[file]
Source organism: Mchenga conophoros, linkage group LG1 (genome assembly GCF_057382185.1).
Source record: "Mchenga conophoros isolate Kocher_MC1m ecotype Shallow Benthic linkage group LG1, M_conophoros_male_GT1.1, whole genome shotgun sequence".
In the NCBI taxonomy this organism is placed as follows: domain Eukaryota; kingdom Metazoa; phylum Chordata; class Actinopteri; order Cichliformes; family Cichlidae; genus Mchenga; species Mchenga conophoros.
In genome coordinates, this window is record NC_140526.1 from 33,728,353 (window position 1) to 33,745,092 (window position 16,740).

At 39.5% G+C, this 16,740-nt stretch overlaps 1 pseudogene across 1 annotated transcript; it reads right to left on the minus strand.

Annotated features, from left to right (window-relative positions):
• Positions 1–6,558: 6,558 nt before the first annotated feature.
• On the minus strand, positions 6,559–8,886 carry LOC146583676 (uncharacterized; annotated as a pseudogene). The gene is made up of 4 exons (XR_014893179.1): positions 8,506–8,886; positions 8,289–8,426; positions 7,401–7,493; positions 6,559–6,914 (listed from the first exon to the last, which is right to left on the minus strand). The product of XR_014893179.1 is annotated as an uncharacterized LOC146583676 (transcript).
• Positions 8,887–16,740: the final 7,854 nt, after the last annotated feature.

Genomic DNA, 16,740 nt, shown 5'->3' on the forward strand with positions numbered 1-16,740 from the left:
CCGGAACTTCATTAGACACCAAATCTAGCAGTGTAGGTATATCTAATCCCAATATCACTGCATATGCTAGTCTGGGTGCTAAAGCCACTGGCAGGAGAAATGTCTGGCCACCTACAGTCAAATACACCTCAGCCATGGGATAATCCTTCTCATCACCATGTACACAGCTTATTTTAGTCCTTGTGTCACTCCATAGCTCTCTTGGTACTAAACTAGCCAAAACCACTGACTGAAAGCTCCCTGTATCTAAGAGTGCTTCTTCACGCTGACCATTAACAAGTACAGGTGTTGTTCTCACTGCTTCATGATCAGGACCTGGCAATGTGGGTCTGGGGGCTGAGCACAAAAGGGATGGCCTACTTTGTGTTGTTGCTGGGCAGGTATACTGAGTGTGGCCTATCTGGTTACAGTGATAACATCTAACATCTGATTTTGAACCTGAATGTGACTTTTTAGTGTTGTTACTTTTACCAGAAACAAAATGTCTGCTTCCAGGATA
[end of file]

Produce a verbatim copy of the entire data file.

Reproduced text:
Source organism: Mchenga conophoros, linkage group LG1 (genome assembly GCF_057382185.1).
Source record: "Mchenga conophoros isolate Kocher_MC1m ecotype Shallow Benthic linkage group LG1, M_conophoros_male_GT1.1, whole genome shotgun sequence".
In the NCBI taxonomy this organism is placed as follows: domain Eukaryota; kingdom Metazoa; phylum Chordata; class Actinopteri; order Cichliformes; family Cichlidae; genus Mchenga; species Mchenga conophoros.
In genome coordinates, this window is record NC_140526.1 from 33,728,353 (window position 1) to 33,745,092 (window position 16,740).

At 39.5% G+C, this 16,740-nt stretch overlaps 1 pseudogene across 1 annotated transcript; it reads right to left on the minus strand.

Annotated features, from left to right (window-relative positions):
• Positions 1–6,558: 6,558 nt before the first annotated feature.
• On the minus strand, positions 6,559–8,886 carry LOC146583676 (uncharacterized; annotated as a pseudogene). The gene is made up of 4 exons (XR_014893179.1): positions 8,506–8,886; positions 8,289–8,426; positions 7,401–7,493; positions 6,559–6,914 (listed from the first exon to the last, which is right to left on the minus strand). The product of XR_014893179.1 is annotated as an uncharacterized LOC146583676 (transcript).
• Positions 8,887–16,740: the final 7,854 nt, after the last annotated feature.

Genomic DNA, 16,740 nt, shown 5'->3' on the forward strand with positions numbered 1-16,740 from the left:
CCGGAACTTCATTAGACACCAAATCTAGCAGTGTAGGTATATCTAATCCCAATATCACTGCATATGCTAGTCTGGGTGCTAAAGCCACTGGCAGGAGAAATGTCTGGCCACCTACAGTCAAATACACCTCAGCCATGGGATAATCCTTCTCATCACCATGTACACAGCTTATTTTAGTCCTTGTGTCACTCCATAGCTCTCTTGGTACTAAACTAGCCAAAACCACTGACTGAAAGCTCCCTGTATCTAAGAGTGCTTCTTCACGCTGACCATTAACAAGTACAGGTGTTGTTCTCACTGCTTCATGATCAGGACCTGGCAATGTGGGTCTGGGGGCTGAGCACAAAAGGGATGGCCTACTTTGTGTTGTTGCTGGGCAGGTATACTGAGTGTGGCCTATCTGGTTACAGTGATAACATCTAACATCTGATTTTGAACCTGAATGTGACTTTTTAGTGTTGTTACTTTTACCAGAAACAAAATGTCTGCTTCCAGGATA